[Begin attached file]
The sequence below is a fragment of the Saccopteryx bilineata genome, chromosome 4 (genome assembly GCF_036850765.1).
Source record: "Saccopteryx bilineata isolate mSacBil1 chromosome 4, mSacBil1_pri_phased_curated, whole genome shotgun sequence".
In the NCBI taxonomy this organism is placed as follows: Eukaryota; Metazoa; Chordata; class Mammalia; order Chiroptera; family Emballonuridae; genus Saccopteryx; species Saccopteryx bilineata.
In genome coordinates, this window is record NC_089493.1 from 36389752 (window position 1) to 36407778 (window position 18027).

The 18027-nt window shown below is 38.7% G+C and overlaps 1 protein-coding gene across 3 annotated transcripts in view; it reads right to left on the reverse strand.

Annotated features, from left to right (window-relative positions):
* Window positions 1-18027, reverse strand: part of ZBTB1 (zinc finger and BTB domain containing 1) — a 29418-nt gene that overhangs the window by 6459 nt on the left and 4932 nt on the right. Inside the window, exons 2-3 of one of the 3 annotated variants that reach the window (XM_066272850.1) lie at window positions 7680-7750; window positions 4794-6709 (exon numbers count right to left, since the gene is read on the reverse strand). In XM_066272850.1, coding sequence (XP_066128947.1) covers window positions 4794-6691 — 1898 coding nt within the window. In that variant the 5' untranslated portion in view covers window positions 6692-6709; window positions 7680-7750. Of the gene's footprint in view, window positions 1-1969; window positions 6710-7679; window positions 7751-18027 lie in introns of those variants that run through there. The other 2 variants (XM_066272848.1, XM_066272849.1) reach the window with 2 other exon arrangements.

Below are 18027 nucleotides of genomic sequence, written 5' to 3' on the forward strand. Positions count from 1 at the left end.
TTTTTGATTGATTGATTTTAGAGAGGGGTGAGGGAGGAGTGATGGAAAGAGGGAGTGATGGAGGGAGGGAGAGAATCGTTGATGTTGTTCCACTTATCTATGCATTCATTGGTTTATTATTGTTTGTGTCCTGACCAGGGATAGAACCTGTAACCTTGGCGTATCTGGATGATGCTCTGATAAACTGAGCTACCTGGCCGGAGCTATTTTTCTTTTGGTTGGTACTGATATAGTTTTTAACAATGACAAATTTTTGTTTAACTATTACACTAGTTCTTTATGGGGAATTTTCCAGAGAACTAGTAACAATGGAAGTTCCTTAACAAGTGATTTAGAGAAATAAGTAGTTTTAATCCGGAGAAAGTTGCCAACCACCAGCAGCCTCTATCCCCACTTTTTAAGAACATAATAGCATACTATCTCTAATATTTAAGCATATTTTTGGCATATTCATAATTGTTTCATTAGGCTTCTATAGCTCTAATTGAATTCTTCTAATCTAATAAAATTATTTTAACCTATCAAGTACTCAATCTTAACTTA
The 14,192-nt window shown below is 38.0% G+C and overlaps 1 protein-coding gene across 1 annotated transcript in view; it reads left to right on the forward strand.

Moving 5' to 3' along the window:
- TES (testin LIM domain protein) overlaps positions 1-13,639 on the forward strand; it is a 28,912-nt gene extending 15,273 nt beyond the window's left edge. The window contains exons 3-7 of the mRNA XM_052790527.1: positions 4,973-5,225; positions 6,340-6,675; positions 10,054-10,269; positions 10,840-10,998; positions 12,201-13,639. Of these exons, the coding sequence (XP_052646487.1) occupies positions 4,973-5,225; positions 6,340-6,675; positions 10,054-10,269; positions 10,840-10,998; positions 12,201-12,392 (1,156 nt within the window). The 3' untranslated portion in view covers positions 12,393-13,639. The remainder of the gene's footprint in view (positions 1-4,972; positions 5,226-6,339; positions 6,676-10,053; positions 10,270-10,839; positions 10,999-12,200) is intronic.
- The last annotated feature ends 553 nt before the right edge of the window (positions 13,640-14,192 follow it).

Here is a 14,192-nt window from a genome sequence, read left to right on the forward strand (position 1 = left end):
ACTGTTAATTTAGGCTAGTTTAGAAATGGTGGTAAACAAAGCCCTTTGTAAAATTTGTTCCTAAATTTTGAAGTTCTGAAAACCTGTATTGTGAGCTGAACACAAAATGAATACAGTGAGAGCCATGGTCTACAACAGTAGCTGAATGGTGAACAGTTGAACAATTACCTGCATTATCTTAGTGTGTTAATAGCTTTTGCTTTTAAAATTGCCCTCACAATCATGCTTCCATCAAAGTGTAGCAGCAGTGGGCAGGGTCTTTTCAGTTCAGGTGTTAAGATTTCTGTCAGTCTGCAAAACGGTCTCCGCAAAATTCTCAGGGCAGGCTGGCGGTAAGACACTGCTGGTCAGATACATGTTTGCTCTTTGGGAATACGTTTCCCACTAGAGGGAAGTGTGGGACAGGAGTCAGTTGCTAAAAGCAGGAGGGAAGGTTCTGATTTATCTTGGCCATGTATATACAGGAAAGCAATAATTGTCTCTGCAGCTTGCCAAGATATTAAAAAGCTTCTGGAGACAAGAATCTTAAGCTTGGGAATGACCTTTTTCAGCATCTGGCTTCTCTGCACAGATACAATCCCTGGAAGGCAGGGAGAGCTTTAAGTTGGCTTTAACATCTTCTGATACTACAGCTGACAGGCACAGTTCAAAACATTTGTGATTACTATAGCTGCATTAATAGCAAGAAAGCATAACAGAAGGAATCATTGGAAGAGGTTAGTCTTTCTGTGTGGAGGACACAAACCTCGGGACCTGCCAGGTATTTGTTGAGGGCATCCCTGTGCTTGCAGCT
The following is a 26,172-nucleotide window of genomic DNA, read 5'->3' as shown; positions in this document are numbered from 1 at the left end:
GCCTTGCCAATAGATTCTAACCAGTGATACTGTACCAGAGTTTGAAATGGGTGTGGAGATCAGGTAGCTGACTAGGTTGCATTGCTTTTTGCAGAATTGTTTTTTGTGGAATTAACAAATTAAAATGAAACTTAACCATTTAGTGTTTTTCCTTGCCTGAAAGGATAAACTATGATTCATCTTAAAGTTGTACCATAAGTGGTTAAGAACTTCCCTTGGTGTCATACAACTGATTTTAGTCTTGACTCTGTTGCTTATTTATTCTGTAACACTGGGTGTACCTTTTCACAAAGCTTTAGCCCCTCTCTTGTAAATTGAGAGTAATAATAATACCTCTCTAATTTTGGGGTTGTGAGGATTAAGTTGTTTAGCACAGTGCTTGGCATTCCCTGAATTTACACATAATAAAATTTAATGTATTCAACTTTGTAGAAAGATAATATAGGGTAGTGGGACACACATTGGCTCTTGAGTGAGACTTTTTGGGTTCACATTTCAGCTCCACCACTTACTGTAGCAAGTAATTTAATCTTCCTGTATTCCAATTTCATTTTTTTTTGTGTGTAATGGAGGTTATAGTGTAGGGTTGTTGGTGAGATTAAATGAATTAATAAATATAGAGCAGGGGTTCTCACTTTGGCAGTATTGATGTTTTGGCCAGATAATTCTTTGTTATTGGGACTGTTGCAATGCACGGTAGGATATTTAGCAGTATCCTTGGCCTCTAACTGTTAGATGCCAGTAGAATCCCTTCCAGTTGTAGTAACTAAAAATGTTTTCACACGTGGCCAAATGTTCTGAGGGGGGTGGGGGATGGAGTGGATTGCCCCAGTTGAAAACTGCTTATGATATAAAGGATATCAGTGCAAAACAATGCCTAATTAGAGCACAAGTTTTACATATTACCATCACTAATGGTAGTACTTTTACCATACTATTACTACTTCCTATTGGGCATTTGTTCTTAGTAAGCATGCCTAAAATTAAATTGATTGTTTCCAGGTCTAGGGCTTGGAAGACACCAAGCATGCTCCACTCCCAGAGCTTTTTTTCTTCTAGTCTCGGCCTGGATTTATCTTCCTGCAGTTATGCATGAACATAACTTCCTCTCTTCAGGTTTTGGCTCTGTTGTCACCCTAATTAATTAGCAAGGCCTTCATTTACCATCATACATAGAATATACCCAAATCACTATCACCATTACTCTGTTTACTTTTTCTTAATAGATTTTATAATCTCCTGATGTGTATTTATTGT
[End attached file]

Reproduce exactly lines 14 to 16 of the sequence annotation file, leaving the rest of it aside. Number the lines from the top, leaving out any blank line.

Here is a 14,192-nt window from a genome sequence, read left to right on the forward strand (position 1 = left end):
ACTGTTAATTTAGGCTAGTTTAGAAATGGTGGTAAACAAAGCCCTTTGTAAAATTTGTTCCTAAATTTTGAAGTTCTGAAAACCTGTATTGTGAGCTGAACACAAAATGAATACAGTGAGAGCCATGGTCTACAACAGTAGCTGAATGGTGAACAGTTGAACAATTACCTGCATTATCTTAGTGTGTTAATAGCTTTTGCTTTTAAAATTGCCCTCACAATCATGCTTCCATCAAAGTGTAGCAGCAGTGGGCAGGGTCTTTTCAGTTCAGGTGTTAAGATTTCTGTCAGTCTGCAAAACGGTCTCCGCAAAATTCTCAGGGCAGGCTGGCGGTAAGACACTGCTGGTCAGATACATGTTTGCTCTTTGGGAATACGTTTCCCACTAGAGGGAAGTGTGGGACAGGAGTCAGTTGCTAAAAGCAGGAGGGAAGGTTCTGATTTATCTTGGCCATGTATATACAGGAAAGCAATAATTGTCTCTGCAGCTTGCCAAGATATTAAAAAGCTTCTGGAGACAAGAATCTTAAGCTTGGGAATGACCTTTTTCAGCATCTGGCTTCTCTGCACAGATACAATCCCTGGAAGGCAGGGAGAGCTTTAAGTTGGCTTTAACATCTTCTGATACTACAGCTGACAGGCACAGTTCAAAACATTTGTGATTACTATAGCTGCATTAATAGCAAGAAAGCATAACAGAAGGAATCATTGGAAGAGGTTAGTCTTTCTGTGTGGAGGACACAAACCTCGGGACCTGCCAGGTATTTGTTGAGGGCATCCCTGTGCTTGCAGCT
The following is a 26,172-nucleotide window of genomic DNA, read 5'->3' as shown; positions in this document are numbered from 1 at the left end: